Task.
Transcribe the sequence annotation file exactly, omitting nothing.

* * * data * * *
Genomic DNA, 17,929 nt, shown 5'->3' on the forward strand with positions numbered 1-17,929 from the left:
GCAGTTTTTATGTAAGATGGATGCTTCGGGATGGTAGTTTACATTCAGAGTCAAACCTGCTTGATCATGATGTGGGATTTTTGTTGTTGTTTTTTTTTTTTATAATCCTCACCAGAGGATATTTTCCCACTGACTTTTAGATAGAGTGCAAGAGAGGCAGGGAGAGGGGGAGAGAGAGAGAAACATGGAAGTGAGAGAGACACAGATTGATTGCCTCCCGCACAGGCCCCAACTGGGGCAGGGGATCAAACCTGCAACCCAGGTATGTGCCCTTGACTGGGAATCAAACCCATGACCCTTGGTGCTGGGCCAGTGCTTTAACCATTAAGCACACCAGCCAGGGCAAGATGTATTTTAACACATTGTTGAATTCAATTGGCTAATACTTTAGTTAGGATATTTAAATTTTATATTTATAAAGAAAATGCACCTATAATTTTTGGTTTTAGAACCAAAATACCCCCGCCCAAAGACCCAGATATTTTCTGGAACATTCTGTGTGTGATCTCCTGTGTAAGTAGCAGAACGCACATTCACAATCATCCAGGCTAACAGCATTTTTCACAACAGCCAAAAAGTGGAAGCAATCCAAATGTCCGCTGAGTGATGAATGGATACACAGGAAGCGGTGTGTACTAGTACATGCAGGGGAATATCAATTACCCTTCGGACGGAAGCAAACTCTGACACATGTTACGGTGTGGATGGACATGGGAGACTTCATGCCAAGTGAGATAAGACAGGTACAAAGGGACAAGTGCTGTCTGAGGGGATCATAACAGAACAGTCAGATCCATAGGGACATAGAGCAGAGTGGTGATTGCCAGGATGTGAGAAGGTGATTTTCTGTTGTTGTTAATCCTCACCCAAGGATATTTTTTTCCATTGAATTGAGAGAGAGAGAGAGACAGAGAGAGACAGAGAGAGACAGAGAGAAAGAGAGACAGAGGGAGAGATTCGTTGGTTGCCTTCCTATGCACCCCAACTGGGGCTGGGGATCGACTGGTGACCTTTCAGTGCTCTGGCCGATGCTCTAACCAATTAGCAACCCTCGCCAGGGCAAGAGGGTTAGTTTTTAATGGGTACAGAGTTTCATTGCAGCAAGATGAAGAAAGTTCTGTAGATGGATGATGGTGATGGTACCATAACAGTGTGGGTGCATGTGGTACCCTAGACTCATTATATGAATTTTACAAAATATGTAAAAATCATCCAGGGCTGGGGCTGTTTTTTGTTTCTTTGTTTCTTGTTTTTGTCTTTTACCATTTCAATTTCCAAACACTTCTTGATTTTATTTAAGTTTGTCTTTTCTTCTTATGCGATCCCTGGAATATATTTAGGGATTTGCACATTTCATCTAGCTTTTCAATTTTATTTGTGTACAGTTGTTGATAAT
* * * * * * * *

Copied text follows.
Genomic DNA, 17,929 nt, shown 5'->3' on the forward strand with positions numbered 1-17,929 from the left:
GCAGTTTTTATGTAAGATGGATGCTTCGGGATGGTAGTTTACATTCAGAGTCAAACCTGCTTGATCATGATGTGGGATTTTTGTTGTTGTTTTTTTTTTTTATAATCCTCACCAGAGGATATTTTCCCACTGACTTTTAGATAGAGTGCAAGAGAGGCAGGGAGAGGGGGAGAGAGAGAGAAACATGGAAGTGAGAGAGACACAGATTGATTGCCTCCCGCACAGGCCCCAACTGGGGCAGGGGATCAAACCTGCAACCCAGGTATGTGCCCTTGACTGGGAATCAAACCCATGACCCTTGGTGCTGGGCCAGTGCTTTAACCATTAAGCACACCAGCCAGGGCAAGATGTATTTTAACACATTGTTGAATTCAATTGGCTAATACTTTAGTTAGGATATTTAAATTTTATATTTATAAAGAAAATGCACCTATAATTTTTGGTTTTAGAACCAAAATACCCCCGCCCAAAGACCCAGATATTTTCTGGAACATTCTGTGTGTGATCTCCTGTGTAAGTAGCAGAACGCACATTCACAATCATCCAGGCTAACAGCATTTTTCACAACAGCCAAAAAGTGGAAGCAATCCAAATGTCCGCTGAGTGATGAATGGATACACAGGAAGCGGTGTGTACTAGTACATGCAGGGGAATATCAATTACCCTTCGGACGGAAGCAAACTCTGACACATGTTACGGTGTGGATGGACATGGGAGACTTCATGCCAAGTGAGATAAGACAGGTACAAAGGGACAAGTGCTGTCTGAGGGGATCATAACAGAACAGTCAGATCCATAGGGACATAGAGCAGAGTGGTGATTGCCAGGATGTGAGAAGGTGATTTTCTGTTGTTGTTAATCCTCACCCAAGGATATTTTTTTCCATTGAATTGAGAGAGAGAGAGAGACAGAGAGAGACAGAGAGAGACAGAGAGAAAGAGAGACAGAGGGAGAGATTCGTTGGTTGCCTTCCTATGCACCCCAACTGGGGCTGGGGATCGACTGGTGACCTTTCAGTGCTCTGGCCGATGCTCTAACCAATTAGCAACCCTCGCCAGGGCAAGAGGGTTAGTTTTTAATGGGTACAGAGTTTCATTGCAGCAAGATGAAGAAAGTTCTGTAGATGGATGATGGTGATGGTACCATAACAGTGTGGGTGCATGTGGTACCCTAGACTCATTATATGAATTTTACAAAATATGTAAAAATCATCCAGGGCTGGGGCTGTTTTTTGTTTCTTTGTTTCTTGTTTTTGTCTTTTACCATTTCAATTTCCAAACACTTCTTGATTTTATTTAAGTTTGTCTTTTCTTCTTATGCGATCCCTGGAATATATTTAGGGATTTGCACATTTCATCTAGCTTTTCAATTTTATTTGTGTACAGTTGTTGATAAT